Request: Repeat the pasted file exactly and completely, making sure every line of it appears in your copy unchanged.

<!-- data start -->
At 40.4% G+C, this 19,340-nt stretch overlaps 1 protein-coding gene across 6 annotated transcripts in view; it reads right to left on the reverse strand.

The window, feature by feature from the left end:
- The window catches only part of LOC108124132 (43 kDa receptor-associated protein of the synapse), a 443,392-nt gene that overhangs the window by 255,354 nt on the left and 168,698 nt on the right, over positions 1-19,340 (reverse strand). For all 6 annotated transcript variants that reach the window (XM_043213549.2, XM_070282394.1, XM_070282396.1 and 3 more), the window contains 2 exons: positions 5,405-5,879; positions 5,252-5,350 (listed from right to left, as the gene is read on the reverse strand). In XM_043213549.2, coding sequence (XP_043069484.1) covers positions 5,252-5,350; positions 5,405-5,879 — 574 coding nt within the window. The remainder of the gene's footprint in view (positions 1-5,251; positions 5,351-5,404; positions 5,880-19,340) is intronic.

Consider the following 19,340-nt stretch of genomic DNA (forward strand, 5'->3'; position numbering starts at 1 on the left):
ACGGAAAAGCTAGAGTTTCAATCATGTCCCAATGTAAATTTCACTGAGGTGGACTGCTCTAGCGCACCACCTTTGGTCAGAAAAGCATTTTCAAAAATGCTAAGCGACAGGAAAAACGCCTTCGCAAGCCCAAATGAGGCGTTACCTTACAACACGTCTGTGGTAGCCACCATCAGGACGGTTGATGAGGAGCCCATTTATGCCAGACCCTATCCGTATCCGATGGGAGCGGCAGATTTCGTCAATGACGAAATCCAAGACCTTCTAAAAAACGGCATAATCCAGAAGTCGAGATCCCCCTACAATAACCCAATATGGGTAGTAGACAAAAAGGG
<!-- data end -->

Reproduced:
At 40.4% G+C, this 19,340-nt stretch overlaps 1 protein-coding gene across 6 annotated transcripts in view; it reads right to left on the reverse strand.

The window, feature by feature from the left end:
- The window catches only part of LOC108124132 (43 kDa receptor-associated protein of the synapse), a 443,392-nt gene that overhangs the window by 255,354 nt on the left and 168,698 nt on the right, over positions 1-19,340 (reverse strand). For all 6 annotated transcript variants that reach the window (XM_043213549.2, XM_070282394.1, XM_070282396.1 and 3 more), the window contains 2 exons: positions 5,405-5,879; positions 5,252-5,350 (listed from right to left, as the gene is read on the reverse strand). In XM_043213549.2, coding sequence (XP_043069484.1) covers positions 5,252-5,350; positions 5,405-5,879 — 574 coding nt within the window. The remainder of the gene's footprint in view (positions 1-5,251; positions 5,351-5,404; positions 5,880-19,340) is intronic.

Consider the following 19,340-nt stretch of genomic DNA (forward strand, 5'->3'; position numbering starts at 1 on the left):
ACGGAAAAGCTAGAGTTTCAATCATGTCCCAATGTAAATTTCACTGAGGTGGACTGCTCTAGCGCACCACCTTTGGTCAGAAAAGCATTTTCAAAAATGCTAAGCGACAGGAAAAACGCCTTCGCAAGCCCAAATGAGGCGTTACCTTACAACACGTCTGTGGTAGCCACCATCAGGACGGTTGATGAGGAGCCCATTTATGCCAGACCCTATCCGTATCCGATGGGAGCGGCAGATTTCGTCAATGACGAAATCCAAGACCTTCTAAAAAACGGCATAATCCAGAAGTCGAGATCCCCCTACAATAACCCAATATGGGTAGTAGACAAAAAGGG